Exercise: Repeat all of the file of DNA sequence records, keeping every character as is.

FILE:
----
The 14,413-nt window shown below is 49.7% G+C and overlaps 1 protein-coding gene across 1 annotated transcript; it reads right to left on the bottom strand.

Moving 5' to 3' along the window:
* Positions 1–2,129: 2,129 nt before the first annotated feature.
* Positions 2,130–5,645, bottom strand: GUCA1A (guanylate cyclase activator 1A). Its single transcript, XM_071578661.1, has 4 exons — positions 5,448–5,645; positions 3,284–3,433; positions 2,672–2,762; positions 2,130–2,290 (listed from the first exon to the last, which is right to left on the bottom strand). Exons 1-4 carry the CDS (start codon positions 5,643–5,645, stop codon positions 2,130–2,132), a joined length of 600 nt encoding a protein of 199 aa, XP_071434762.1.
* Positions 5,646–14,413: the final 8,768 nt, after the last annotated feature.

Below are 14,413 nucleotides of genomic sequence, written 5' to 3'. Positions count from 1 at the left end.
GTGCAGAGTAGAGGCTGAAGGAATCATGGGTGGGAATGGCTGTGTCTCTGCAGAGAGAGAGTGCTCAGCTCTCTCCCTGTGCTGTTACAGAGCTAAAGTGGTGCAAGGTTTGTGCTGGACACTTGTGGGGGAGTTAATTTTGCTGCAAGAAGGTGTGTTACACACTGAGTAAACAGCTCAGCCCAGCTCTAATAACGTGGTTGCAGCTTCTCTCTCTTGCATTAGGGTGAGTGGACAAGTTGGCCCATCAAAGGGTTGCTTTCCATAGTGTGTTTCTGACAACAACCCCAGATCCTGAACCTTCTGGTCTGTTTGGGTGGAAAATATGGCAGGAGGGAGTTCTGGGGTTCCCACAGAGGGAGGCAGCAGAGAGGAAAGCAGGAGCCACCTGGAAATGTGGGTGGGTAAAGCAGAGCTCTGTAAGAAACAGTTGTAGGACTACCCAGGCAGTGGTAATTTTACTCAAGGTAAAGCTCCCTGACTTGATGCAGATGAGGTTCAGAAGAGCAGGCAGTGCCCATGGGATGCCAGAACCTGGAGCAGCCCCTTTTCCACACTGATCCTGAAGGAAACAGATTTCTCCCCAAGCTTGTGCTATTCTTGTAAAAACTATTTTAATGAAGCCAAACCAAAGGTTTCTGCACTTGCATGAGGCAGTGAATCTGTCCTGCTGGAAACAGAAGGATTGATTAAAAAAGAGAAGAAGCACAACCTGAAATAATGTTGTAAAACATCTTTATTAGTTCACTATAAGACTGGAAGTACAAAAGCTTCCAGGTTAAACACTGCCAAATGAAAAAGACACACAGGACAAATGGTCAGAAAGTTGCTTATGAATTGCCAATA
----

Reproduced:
The 14,413-nt window shown below is 49.7% G+C and overlaps 1 protein-coding gene across 1 annotated transcript; it reads right to left on the bottom strand.

Moving 5' to 3' along the window:
* Positions 1–2,129: 2,129 nt before the first annotated feature.
* Positions 2,130–5,645, bottom strand: GUCA1A (guanylate cyclase activator 1A). Its single transcript, XM_071578661.1, has 4 exons — positions 5,448–5,645; positions 3,284–3,433; positions 2,672–2,762; positions 2,130–2,290 (listed from the first exon to the last, which is right to left on the bottom strand). Exons 1-4 carry the CDS (start codon positions 5,643–5,645, stop codon positions 2,130–2,132), a joined length of 600 nt encoding a protein of 199 aa, XP_071434762.1.
* Positions 5,646–14,413: the final 8,768 nt, after the last annotated feature.

Below are 14,413 nucleotides of genomic sequence, written 5' to 3'. Positions count from 1 at the left end.
GTGCAGAGTAGAGGCTGAAGGAATCATGGGTGGGAATGGCTGTGTCTCTGCAGAGAGAGAGTGCTCAGCTCTCTCCCTGTGCTGTTACAGAGCTAAAGTGGTGCAAGGTTTGTGCTGGACACTTGTGGGGGAGTTAATTTTGCTGCAAGAAGGTGTGTTACACACTGAGTAAACAGCTCAGCCCAGCTCTAATAACGTGGTTGCAGCTTCTCTCTCTTGCATTAGGGTGAGTGGACAAGTTGGCCCATCAAAGGGTTGCTTTCCATAGTGTGTTTCTGACAACAACCCCAGATCCTGAACCTTCTGGTCTGTTTGGGTGGAAAATATGGCAGGAGGGAGTTCTGGGGTTCCCACAGAGGGAGGCAGCAGAGAGGAAAGCAGGAGCCACCTGGAAATGTGGGTGGGTAAAGCAGAGCTCTGTAAGAAACAGTTGTAGGACTACCCAGGCAGTGGTAATTTTACTCAAGGTAAAGCTCCCTGACTTGATGCAGATGAGGTTCAGAAGAGCAGGCAGTGCCCATGGGATGCCAGAACCTGGAGCAGCCCCTTTTCCACACTGATCCTGAAGGAAACAGATTTCTCCCCAAGCTTGTGCTATTCTTGTAAAAACTATTTTAATGAAGCCAAACCAAAGGTTTCTGCACTTGCATGAGGCAGTGAATCTGTCCTGCTGGAAACAGAAGGATTGATTAAAAAAGAGAAGAAGCACAACCTGAAATAATGTTGTAAAACATCTTTATTAGTTCACTATAAGACTGGAAGTACAAAAGCTTCCAGGTTAAACACTGCCAAATGAAAAAGACACACAGGACAAATGGTCAGAAAGTTGCTTATGAATTGCCAATA